# Definition:Internal Group Direct Product

## Definition

Let $\struct {H, \circ {\restriction_H} }$ and $\struct {K, \circ {\restriction_K} }$ be subgroups of a group $\struct {G, \circ}$

where $\circ {\restriction_H}$ and $\circ {\restriction_K}$ are the restrictions of $\circ$ to $H, K$ respectively.

### Definition by Isomorphism

The group $\struct {G, \circ}$ is the internal group direct product of $H$ and $K$ if and only if the mapping $\phi: H \times K \to G$ defined as:

$\forall h \in H, k \in K: \map \phi {h, k} = h \circ k$

is a group isomorphism from the (external) group direct product $\struct {H, \circ {\restriction_H} } \times \struct {K, \circ {\restriction_K} }$ onto $\struct {G, \circ}$.

### Definition by Subset Product

The group $\struct {G, \circ}$ is the internal group direct product of $H$ and $K$ if and only if:

$(1): \quad \struct {H, \circ {\restriction_H} }$ and $\struct {K, \circ {\restriction_K} }$ are both normal subgroups of $\struct {G, \circ}$
$(2): \quad G$ is the subset product of $H$ and $K$, that is: $G = H \circ K$
$(3): \quad$ $H \cap K = \set e$ where $e$ is the identity element of $G$.

### Definition by Unique Expression

The group $\struct {G, \circ}$ is the internal group direct product of $H$ and $K$ if and only if:

$(1): \quad \struct {H, \circ {\restriction_H} }$ and $\struct {K, \circ {\restriction_K} }$ are both normal subgroups of $\struct {G, \circ}$
$(2): \quad$ every element of $G$ can be expressed uniquely in the form:
$g = h \circ k$
where $h \in H$ and $k \in K$.

## General Definition

Let $\sequence {H_n} = \struct {H_1, \circ {\restriction_{H_1} } }, \ldots, \struct {H_n, \circ {\restriction_{H_n} } }$ be a (finite) sequence of subgroups of a group $\struct {G, \circ}$

where $\circ {\restriction_{H_1} }, \ldots, \circ {\restriction_{H_n} }$ are the restrictions of $\circ$ to $H_1, \ldots, H_n$ respectively.

### Definition by Isomorphism

The group $\struct {G, \circ}$ is the internal group direct product of $\sequence {H_n}$ if and only if:

the mapping $\ds \phi: \prod_{k \mathop = 1}^n H_k \to G$ from the finite Cartesian product $\struct {H_1, \circ {\restriction_{H_1} } } \times \cdots \times \struct {H_n, \circ {\restriction_{H_n} } }$ to $\struct {G, \circ}$ defined as:
$\ds \forall k \in \set {1, 2, \ldots, n}: \forall s_k \in H_k: \map \phi {h_1, \ldots, h_n} = \prod_{k \mathop = 1}^n h_k$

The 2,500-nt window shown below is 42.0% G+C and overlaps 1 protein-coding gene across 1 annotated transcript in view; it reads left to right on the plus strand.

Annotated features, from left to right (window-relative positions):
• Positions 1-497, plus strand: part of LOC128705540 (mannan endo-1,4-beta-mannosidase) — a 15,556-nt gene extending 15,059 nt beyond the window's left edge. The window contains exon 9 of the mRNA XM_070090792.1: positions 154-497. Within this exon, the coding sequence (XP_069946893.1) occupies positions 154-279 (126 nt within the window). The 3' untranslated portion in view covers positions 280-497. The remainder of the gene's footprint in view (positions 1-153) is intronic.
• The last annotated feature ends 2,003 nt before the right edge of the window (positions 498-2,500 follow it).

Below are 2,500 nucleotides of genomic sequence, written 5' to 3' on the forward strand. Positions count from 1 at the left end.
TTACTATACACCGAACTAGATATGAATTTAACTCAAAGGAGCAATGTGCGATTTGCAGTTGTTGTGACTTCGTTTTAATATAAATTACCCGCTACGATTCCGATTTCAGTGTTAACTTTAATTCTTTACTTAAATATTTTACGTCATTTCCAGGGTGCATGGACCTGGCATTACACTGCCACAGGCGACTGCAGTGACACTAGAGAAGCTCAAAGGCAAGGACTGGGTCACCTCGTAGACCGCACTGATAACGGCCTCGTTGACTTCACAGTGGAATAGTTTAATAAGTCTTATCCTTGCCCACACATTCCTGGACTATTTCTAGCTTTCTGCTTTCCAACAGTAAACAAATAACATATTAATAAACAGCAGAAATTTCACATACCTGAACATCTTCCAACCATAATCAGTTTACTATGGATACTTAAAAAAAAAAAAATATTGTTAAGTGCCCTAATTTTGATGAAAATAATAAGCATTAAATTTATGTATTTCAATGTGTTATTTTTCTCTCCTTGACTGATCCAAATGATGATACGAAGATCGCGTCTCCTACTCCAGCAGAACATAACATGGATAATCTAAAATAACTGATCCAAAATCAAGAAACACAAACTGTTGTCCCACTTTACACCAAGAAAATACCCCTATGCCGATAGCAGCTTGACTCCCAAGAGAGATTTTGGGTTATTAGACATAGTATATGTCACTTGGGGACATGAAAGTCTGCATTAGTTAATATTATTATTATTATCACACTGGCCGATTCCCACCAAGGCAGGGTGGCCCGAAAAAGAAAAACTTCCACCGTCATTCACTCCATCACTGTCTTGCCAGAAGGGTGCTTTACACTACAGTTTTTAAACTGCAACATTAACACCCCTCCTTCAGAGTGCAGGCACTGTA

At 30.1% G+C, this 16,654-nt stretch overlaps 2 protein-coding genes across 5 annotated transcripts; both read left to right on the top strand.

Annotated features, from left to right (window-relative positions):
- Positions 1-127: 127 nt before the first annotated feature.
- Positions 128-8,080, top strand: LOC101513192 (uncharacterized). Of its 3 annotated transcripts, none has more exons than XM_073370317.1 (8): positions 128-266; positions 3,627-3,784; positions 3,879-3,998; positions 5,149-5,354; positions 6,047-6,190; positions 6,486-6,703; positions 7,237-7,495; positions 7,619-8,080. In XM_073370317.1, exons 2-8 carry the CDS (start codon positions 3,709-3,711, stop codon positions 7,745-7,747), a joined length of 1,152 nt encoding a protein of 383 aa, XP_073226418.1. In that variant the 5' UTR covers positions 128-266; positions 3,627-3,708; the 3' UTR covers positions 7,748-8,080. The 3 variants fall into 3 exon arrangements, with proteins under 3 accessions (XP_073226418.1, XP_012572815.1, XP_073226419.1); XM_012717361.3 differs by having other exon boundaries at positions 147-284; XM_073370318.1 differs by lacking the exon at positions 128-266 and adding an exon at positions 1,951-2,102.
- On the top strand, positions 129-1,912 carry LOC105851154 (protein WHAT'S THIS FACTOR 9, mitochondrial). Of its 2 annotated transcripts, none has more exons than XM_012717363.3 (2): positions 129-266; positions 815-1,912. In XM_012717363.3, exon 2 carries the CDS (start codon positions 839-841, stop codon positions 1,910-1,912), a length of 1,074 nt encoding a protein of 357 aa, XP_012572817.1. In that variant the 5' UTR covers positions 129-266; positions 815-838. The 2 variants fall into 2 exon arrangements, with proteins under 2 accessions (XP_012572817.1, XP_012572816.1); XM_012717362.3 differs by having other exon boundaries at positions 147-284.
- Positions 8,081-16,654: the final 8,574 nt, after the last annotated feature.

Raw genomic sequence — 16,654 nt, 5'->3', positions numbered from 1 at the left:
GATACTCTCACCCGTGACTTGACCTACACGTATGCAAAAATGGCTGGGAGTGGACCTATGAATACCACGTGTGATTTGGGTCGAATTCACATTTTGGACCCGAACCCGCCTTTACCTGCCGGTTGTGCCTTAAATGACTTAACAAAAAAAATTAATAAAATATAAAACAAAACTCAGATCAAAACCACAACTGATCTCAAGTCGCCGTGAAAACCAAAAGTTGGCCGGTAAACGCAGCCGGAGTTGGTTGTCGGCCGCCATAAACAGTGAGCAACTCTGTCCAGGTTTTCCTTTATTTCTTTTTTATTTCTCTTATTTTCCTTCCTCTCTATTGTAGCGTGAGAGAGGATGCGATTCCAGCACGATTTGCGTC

is a group isomorphism.

### Definition by Subset Product

The group $\struct {G, \circ}$ is the internal group direct product of $\sequence {H_n}$ if and only if:

$(1): \quad$ Each $H_1, H_2, \ldots, H_n$ is a normal subgroup of $G$
$(2): \quad G$ is the subset product of $H_1, H_2, \ldots, H_k$, that is: $G = H_1 \circ H_2 \circ \cdots \circ H_n$
$(3): \quad$ For all $k \in \set {1, 2, \ldots, n}$: $H_k \cap \paren {H_1 \circ H_2 \circ \cdots \circ H_{k - 1} \circ H_{k + 1} \circ \cdots \circ H_n} = H_k \set e$ where $e$ is the identity element of $G$.

### Definition by Unique Expression

The group $\struct {G, \circ}$ is the internal group direct product of $\sequence {H_n}$ if and only if:

$(1): \quad$ Each $H_1, H_2, \ldots, H_n$ is a normal subgroup of $G$
$(2): \quad$ Each element $g$ of $G$ can be expressed uniquely in the form:
$g = h_1 \circ h_2 \circ \cdots \circ h_n$
where $h_i \in H_i$ for all $i \in \set {1, 2, \ldots, n}$.

## Decomposition

The set of subgroups $\struct {H_1, \circ {\restriction_{H_1} } }, \struct {H_2, \circ {\restriction_{H_2} } }, \ldots, \struct {H_n, \circ {\restriction_{H_n} } }$ whose group direct product is isomorphic with $\struct {G, \circ}$ is called a decomposition of $G$.

## Also known as

Some authors refer to the internal group direct product $H \times K$ as the normal product of $H$ by $K$.

Other sources use the term semidirect product.

Some authors call it just the group direct product, but it should not be confused with the external group direct product.

Although this is just a more specific example of the internal direct product of general algebraic structures, it is usually defined and treated separately because of its considerable conceptual importance.

## Examples

### $C_2 \times C_3$ is Internal Group Direct Product of $C_6$

The direct product of the cyclic groups $C_2$ and $C_3$ is isomorphic to the cyclic groups $C_6$.

Hence it is seen to be an internal group direct product.

### $D_4$: Internal Group Direct Product is $\set e \times D_4$

Consider the dihedral group $D_4$, which is the symmetry group of the square.

Suppose $D_4$ is the internal group direct product of two subgroups.

Then those two subgroups are $\set e$ and $D_4$ itself, where $e$ is the identity element of $D_4$.

## Also see

• Results about (internal) group direct products can be found here.